On Tuesday, Mr Balvín appointed Petr Koliha, a producer at ČT and ex-programme director at Prima television, as head of programming and Petr Vašíček, a financial controller at ČT, as financial director.

In a meeting with Mrs Valterová on the same day, Mr Balvín gave the green light to the launch of a forensic audit of ČT's financial management by signing a contract with PricewaterhouseCoopers. There was some debate over the choice of firm. Minister of Culture Pavel Dostál told the Czech News Agency (ČTK) that "the audit, requested by Věra Valterová, isn't legitimate... it is debatable whether she had the right to request the audit."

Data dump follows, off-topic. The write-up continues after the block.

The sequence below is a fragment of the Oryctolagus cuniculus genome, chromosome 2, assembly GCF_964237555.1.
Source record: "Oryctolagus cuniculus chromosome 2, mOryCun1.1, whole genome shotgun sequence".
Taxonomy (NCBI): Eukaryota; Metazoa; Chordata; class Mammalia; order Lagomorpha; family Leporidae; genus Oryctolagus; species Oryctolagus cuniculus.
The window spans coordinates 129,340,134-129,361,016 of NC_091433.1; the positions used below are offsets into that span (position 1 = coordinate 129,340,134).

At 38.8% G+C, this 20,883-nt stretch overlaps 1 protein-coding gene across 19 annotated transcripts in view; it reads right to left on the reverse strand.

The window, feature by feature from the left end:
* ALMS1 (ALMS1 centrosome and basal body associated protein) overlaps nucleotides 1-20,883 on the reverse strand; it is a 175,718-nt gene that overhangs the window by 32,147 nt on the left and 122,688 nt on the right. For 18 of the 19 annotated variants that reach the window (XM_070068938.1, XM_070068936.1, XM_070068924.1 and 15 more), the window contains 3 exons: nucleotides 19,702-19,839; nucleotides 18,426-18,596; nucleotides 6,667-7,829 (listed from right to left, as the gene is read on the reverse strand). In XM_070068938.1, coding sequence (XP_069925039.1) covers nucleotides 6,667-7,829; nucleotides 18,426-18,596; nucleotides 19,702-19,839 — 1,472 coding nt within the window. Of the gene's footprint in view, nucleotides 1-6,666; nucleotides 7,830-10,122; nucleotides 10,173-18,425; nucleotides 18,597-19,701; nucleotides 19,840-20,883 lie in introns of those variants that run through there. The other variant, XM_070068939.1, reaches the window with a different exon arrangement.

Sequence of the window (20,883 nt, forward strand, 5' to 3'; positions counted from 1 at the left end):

Mr Balvín will remain in place as temporary general director until a new ČT council is elected in roughly three to four months.


TV Nova hits the headlines

Vladimír Železný, the general director of Television Nova, lost an eagerly awaited arbitration decision with the American firm CME on Tuesday. The International Chamber of Commerce in Amsterdam decided that Mr Železný must pay USD 27 million to CME. CME must, however, return its 6% share in the firm Česká nezávislá televizní společnost (ČNTS).

Mr Železný immediately announced that he would file a lawsuit to revoke the arbitration decision. Despite this, the Železný camp remained upbeat. "We are not looking at it as a loss but as a draw," Martin Chalupský, spokesman for Mr Železný, told the national daily Lidové noviny. This is understandable, considering CME wanted USD 470 million as damages for lost earnings.